Few real life stories are so beautifully simple, straightforward and visual so as to be ready to be turned into a film. Dashrath Manhji’s life and story is one such rarity.
In 1960, with a chisel, a hammer and an obstinacy that could challenge the gods, he set out to move a mountain, quite literally, in Bihar’s Gaya district. When he was done, in 1982, he had cut a 370 feet long and 30 feet wide road through a mountain singlehandedly. He was 27 when he set out to reduce the distance from his village, Gehlour, to the nearest town, Wazirabad, which had a hospital. The distance was 70 kms when his wife died on her way to the hospital in 1959, after slipping on the mountain. By the time he was done, the distance was reduced to about 10 kms.
It’s an incredibly powerful, poignant and rousing story. And at its core pulses a heartbreaking love story, and its backdrop is India’s ugliness — caste, corruption and sarkari apathy. It’s a tour de force that Dashrath Manjhi scripted. It’s a story no one can ever forget. So half the director’s job is already done.
Yet, Ketan Mehta, who has been honing his skills at filming biopics for years —Maya Memsaab, Hero Hiralal, Sardar, Mangal Pandey, Rang Rasiya — doesn’t give us a film that the Mountain Man deserved. A film that is, in his Manhji’s words, “Shandaar, zabardast, zindabad.”
We get a film that is crafted so haphazardly that the key point of the story — obsessive, audacious man versus brute, imperious nature — gets lost in its love for theatrics and Radhika Apte’s seductive beauty. Despite Nawazuddin Siddiqui’s appropriately petite yet compelling presence, Manjhi’s isolation and the enormity of the task he set out to accomplish become secondary to Mehta’s dreamy and choreographed sequences.
The film’s fatal flaw, however, is that it is unable to connect us to Manjhi’s journey of carving out a road — one stone at a time — visually. And Mehta gets this wrong right at the beginning. Tacky CGI strikes a terribly fake notes and the point where Manjhi begins hammering seems wrong. We are not able to “see” where he began and where he ended. That road isn’t made on the screen or in our heads. We just have to take the director’s word for it.
Manjhi: The Mountain Man, however, begins on a promising note.
Dashrath Manjhi (Nawazuddin Siddiqui), a Musahar, is a defiant victim of caste politics since childhood.
The oppression, the powerplay of caste, of lower castes always teetering at the edge of life, with death and devastation just a nudge or a perceived slight away, has been done very well, mostly because these bits involve Tigmanshu Dhulia who makes the scenes fabulous and real.
But every time the film moves away from him, to go into Manjhi’s village and life, from real and gritty, the film switches to being artificial and staged. The fakery of several scenes, conceived and acted out like little impromptu skits, is all too jarring.
The film’s story flits between the past and the present, the present being the chiselling of the mountain, and the past being the love story of Manjhi and his wife, Phaguniya (Radhika Apte). But Mehta’s telling of these two connected stories is distressingly predictable. Done in the Alt-Tab style, we know exactly when we’ll go into flashback, and when we’ll return with an aerial shot to the present.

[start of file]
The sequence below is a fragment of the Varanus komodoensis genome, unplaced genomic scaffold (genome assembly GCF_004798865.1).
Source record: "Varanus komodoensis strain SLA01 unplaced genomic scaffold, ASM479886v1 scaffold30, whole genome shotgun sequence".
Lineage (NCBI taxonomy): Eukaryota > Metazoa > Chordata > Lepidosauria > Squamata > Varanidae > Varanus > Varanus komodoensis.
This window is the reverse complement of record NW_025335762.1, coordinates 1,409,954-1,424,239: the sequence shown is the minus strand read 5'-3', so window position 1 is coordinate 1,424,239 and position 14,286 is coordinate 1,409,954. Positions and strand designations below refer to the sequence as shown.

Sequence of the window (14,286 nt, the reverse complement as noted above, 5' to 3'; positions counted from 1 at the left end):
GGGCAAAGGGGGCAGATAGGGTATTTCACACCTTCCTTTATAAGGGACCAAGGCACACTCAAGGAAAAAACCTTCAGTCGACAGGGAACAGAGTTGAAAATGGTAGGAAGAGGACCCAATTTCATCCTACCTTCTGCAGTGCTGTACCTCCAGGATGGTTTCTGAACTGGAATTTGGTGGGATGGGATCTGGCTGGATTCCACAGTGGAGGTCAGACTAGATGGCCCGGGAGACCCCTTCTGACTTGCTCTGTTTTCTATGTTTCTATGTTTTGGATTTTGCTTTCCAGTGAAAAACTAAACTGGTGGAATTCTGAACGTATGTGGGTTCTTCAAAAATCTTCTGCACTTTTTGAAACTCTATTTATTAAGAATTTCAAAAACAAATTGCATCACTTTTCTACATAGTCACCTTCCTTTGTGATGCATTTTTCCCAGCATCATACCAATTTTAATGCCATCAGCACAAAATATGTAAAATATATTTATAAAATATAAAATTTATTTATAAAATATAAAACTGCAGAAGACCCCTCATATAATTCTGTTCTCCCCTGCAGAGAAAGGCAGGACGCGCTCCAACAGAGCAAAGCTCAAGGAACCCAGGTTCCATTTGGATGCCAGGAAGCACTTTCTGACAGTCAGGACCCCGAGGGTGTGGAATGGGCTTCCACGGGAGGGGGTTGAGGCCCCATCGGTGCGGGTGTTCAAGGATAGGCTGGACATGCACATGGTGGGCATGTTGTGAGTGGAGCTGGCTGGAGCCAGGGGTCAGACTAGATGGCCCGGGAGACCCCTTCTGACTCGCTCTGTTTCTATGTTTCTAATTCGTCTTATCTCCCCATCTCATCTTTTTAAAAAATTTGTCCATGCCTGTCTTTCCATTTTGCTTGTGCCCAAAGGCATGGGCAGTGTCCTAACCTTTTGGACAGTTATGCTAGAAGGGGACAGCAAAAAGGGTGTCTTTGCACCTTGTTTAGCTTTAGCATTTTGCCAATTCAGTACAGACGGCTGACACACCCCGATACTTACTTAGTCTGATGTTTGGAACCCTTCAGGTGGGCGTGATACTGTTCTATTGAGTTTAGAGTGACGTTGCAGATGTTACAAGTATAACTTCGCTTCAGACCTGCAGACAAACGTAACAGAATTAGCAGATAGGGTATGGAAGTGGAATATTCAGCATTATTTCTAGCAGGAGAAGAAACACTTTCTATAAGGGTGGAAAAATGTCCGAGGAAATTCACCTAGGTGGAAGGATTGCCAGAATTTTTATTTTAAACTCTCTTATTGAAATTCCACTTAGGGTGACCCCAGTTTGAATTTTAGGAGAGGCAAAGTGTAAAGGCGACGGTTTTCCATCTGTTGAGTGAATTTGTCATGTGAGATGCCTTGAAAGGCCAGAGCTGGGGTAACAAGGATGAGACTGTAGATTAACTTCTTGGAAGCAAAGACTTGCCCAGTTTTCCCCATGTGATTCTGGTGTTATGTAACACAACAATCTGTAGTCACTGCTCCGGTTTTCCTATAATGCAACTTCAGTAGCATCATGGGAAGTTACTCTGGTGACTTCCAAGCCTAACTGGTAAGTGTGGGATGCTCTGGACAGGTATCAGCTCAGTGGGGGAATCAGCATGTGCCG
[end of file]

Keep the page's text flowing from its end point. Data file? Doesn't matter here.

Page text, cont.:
There’s lot of drama in the love story. One minute it’s grounded and charming and the next so operatic and contrived that Sanjay Leela Bhansali came to mind all too often.
This play between the real and imagined is part of the world where Mehta’s Manjhi dwells as he strikes at the mountain repeatedly. The mountain symbolises everything that stood in Manjhi’s way. But, despite the film’s evangelical background score and shots that frame Manjhi against the pious, heavenly backdrop of soaring blue skies, and some dramatic scenes that convey his loneliness, they never come together to form a seamless story of a man fighting a mountain.
Radhika Apte is gorgeous and the film is obsessed with her. And while we are thrilled to be seduced by many shots of her — her bare back, her smile, her midriff, her eyes, her smile, her bare back… — we’ve really bought the ticket to witness a man chisel his way across a mountain.
This distraction is at the expense of Manjhi’s character and the task at hand. The film doesn’t explore and discover that little grit which holds this man’s monumental fortitude, nor does it invest in giving us a visual journey through the mountain. It’s just happy to keep showing us the charming Miss Apte.
Siddiqui is an amazing actor. And he’s in his element as the slightly crazed lover-husband. He can charm the pants off a scarecrow. And though Siddiqui wears the burden of Manjhi the Mountain Man lightly, as the stubborn, moody, dogged man who spent 22 years hammering his way through a mountain, he’s just competent. Siddiqui’s strength is the interiority he gives all his characters, seemingly on his own. Here he’s not able to do that. We get a lot of exterior — brittle, dry hair, crinkled eyes, chapped skin, even screaming. But not a single moment when we get behind those eyes, into that head.
The film has a strong story, but it lacks soul. That’s because it chases after physical beauty, when it should have focused on the human spirit, on one man’s outrageous determination. Like Mehta’s earlier biopics, this one too is a mediocre telling of an extraordinary story.